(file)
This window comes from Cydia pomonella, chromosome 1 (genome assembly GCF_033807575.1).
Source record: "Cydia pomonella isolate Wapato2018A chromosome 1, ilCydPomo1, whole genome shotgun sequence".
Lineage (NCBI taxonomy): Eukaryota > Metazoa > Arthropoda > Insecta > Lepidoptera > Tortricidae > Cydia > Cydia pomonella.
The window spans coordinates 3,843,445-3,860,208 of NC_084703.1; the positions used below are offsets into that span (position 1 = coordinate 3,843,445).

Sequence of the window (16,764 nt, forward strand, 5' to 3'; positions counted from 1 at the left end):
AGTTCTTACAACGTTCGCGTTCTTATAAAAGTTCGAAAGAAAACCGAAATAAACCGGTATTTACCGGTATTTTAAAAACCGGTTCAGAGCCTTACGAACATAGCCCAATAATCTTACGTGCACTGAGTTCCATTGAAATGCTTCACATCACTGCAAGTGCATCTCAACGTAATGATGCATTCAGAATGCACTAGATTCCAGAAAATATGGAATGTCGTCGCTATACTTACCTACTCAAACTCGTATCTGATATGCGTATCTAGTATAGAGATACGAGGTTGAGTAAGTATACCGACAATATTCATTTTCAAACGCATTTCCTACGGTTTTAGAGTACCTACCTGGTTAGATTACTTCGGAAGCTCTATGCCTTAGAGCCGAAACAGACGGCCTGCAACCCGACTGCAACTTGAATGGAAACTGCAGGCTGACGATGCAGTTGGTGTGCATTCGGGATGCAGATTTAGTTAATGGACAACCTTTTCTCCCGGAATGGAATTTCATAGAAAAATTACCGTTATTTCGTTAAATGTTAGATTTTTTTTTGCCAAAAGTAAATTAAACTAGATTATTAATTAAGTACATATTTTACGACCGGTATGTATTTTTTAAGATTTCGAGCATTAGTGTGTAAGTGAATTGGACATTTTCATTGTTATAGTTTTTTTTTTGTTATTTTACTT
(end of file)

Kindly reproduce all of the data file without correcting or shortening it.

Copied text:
This window comes from Cydia pomonella, chromosome 1 (genome assembly GCF_033807575.1).
Source record: "Cydia pomonella isolate Wapato2018A chromosome 1, ilCydPomo1, whole genome shotgun sequence".
Lineage (NCBI taxonomy): Eukaryota > Metazoa > Arthropoda > Insecta > Lepidoptera > Tortricidae > Cydia > Cydia pomonella.
The window spans coordinates 3,843,445-3,860,208 of NC_084703.1; the positions used below are offsets into that span (position 1 = coordinate 3,843,445).

Sequence of the window (16,764 nt, forward strand, 5' to 3'; positions counted from 1 at the left end):
AGTTCTTACAACGTTCGCGTTCTTATAAAAGTTCGAAAGAAAACCGAAATAAACCGGTATTTACCGGTATTTTAAAAACCGGTTCAGAGCCTTACGAACATAGCCCAATAATCTTACGTGCACTGAGTTCCATTGAAATGCTTCACATCACTGCAAGTGCATCTCAACGTAATGATGCATTCAGAATGCACTAGATTCCAGAAAATATGGAATGTCGTCGCTATACTTACCTACTCAAACTCGTATCTGATATGCGTATCTAGTATAGAGATACGAGGTTGAGTAAGTATACCGACAATATTCATTTTCAAACGCATTTCCTACGGTTTTAGAGTACCTACCTGGTTAGATTACTTCGGAAGCTCTATGCCTTAGAGCCGAAACAGACGGCCTGCAACCCGACTGCAACTTGAATGGAAACTGCAGGCTGACGATGCAGTTGGTGTGCATTCGGGATGCAGATTTAGTTAATGGACAACCTTTTCTCCCGGAATGGAATTTCATAGAAAAATTACCGTTATTTCGTTAAATGTTAGATTTTTTTTTGCCAAAAGTAAATTAAACTAGATTATTAATTAAGTACATATTTTACGACCGGTATGTATTTTTTAAGATTTCGAGCATTAGTGTGTAAGTGAATTGGACATTTTCATTGTTATAGTTTTTTTTTTGTTATTTTACTT